Monday, September 28, 2009

1st Birthdays in Korea

It is story time now here at Foreign/er Joy. Last Saturday, as you know, I attended the Mass Freeze at COEX, which was a lot of fun. Afterward my friends and I went to On The Border for lunch. JH was on his way from work.

Sitting at the table I felt a little alone and left out. I was at the far end of the table with my friends sitting further away. Lately, I have been contemplating a lot about my friendships here and how I wish I had just one friend that is dear to me. Since, I am moving soon all these pals that I have met locally will soon become long-distance pals.

JH arrived at COEX but was lost for a little bit and I helped him find his way. We ate and watched everyone play together at the table. I am sure if I made the effort I could have been included, but sometimes I like to see if I will 'naturally' be a part of the group. I think that there was a really large group of us and once it gets past 4 people it's hard to keep track of what's going on.

We had to leave the fun times early because JH was invited to one of his long time friend's daughter's birthday. This was going to be one of those "First" birthday's in Korea. Actually I am not sure since the message I got from JH was kind of mixed. I am pretty sure it wasn't the 100 day bday thing because the baby didn't appear 100 days old.

But I think it was her actual 2nd birthday. Here is some information on traditional birthday celebrations in Korea:

Tol has two meanings in Korean. The most common meaning is a child's first birthday. It can also be used as a generic description for birthdays: Chut-tol (first birthday), Du-tol (second birthday), Seo-tol (third birthday), etc.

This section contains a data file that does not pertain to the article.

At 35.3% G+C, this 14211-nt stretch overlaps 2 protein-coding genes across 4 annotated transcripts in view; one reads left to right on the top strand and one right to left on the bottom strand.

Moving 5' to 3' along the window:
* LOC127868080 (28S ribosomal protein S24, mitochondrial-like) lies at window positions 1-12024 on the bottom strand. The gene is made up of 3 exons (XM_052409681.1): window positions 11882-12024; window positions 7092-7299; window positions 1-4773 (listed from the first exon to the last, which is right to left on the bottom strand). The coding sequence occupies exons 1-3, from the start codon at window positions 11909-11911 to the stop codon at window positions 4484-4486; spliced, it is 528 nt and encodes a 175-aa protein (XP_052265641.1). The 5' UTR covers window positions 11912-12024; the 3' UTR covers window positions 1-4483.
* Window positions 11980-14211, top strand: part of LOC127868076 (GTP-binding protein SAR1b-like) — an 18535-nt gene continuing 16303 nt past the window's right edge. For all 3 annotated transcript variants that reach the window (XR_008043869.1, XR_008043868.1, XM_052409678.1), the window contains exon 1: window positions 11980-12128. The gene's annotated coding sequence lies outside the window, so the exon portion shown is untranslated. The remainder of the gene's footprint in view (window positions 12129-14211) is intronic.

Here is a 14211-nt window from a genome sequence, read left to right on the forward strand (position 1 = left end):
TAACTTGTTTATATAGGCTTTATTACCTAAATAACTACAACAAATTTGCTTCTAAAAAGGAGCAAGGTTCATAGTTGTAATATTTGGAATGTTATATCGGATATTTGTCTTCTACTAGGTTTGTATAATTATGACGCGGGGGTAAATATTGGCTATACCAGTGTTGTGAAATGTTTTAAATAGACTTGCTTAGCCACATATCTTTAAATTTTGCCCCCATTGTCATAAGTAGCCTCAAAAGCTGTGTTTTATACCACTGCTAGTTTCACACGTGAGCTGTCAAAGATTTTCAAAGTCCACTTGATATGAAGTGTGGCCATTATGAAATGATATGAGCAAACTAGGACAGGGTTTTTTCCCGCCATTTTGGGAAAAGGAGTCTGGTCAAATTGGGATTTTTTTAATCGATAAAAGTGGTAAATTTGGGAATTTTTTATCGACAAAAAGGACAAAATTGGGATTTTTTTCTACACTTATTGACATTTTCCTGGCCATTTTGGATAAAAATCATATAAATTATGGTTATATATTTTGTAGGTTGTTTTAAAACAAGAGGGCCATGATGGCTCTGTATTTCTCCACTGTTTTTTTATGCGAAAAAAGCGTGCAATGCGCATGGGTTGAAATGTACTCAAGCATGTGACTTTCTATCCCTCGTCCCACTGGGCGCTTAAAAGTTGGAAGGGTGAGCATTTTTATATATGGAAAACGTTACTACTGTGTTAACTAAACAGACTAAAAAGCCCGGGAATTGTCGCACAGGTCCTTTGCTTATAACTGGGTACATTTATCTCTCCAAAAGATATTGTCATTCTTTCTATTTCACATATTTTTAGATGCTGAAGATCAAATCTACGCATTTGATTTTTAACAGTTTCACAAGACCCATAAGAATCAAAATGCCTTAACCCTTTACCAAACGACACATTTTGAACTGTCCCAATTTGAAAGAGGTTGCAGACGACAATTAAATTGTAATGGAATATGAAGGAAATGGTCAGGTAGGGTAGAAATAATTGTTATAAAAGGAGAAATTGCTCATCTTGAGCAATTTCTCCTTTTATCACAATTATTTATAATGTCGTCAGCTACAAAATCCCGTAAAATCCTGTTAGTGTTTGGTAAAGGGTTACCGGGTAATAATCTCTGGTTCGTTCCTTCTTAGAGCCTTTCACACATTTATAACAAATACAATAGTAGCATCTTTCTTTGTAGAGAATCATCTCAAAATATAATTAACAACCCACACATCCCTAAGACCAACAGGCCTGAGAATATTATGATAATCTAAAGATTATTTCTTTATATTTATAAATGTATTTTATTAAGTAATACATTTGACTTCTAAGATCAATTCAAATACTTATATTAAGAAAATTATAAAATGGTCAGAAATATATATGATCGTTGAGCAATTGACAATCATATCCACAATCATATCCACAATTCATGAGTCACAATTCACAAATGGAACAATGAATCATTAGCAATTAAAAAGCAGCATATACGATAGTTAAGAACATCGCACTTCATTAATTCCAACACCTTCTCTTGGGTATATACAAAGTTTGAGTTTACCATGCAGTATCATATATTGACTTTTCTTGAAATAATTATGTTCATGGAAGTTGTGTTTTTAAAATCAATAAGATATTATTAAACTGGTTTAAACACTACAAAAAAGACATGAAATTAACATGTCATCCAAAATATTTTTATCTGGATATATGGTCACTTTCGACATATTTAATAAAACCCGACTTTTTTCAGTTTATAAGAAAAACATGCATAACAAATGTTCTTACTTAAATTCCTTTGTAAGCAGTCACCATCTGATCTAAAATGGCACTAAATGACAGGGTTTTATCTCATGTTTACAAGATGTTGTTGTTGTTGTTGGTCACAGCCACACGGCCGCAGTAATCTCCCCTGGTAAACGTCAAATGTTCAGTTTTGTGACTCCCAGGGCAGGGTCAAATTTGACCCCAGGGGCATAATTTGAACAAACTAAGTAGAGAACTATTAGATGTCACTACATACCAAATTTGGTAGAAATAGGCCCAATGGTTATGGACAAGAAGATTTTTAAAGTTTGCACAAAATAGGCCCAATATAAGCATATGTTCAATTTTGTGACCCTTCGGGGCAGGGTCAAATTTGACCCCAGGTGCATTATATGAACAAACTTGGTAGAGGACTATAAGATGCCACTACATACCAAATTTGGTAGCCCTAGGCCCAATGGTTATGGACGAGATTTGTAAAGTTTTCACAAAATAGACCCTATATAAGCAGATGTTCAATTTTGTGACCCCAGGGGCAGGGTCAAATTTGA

In my mind I was expecting some kind of party with me being the only-foreigner-type-situation. So on our way I felt the dread of having to encounter this situation. I had to transition from being with a group of foreigners to going back to being with a group of all Koreans.

We picked up one of his friends along the way who kept quiet on the car ride to a place outside the area of Guri. (Northeast of Seoul)

Arriving, we went up an elevator to a catering hall. There were tables with white tablecloths and plates on top. At the front of the room was a ceremonial table set up with balloons, ttoek (Korean rice cakes) and gifts. This was meant for the ceremonies performed during the event.

But first it was chow time, which was carried out by a buffet. Unfortunately, since I had eaten my lunch at On the Border I wasn't too hungry. But that's okay the fair of food was mostly Korean stuff. So I picked up desserts and fruit. However, I had one of those foreigner-dining-with-Koreans moment where the people sitting next to us commented on what I chose to eat.

"No rice?" I heard.

This caused my blood pressure to rise as I was not in the mood to deal with this situation. But I know these are JH's close friends so I didn't want to cause unpleasantness. I tried to stay warm and friendly despite feeling like the "elephant" in the room.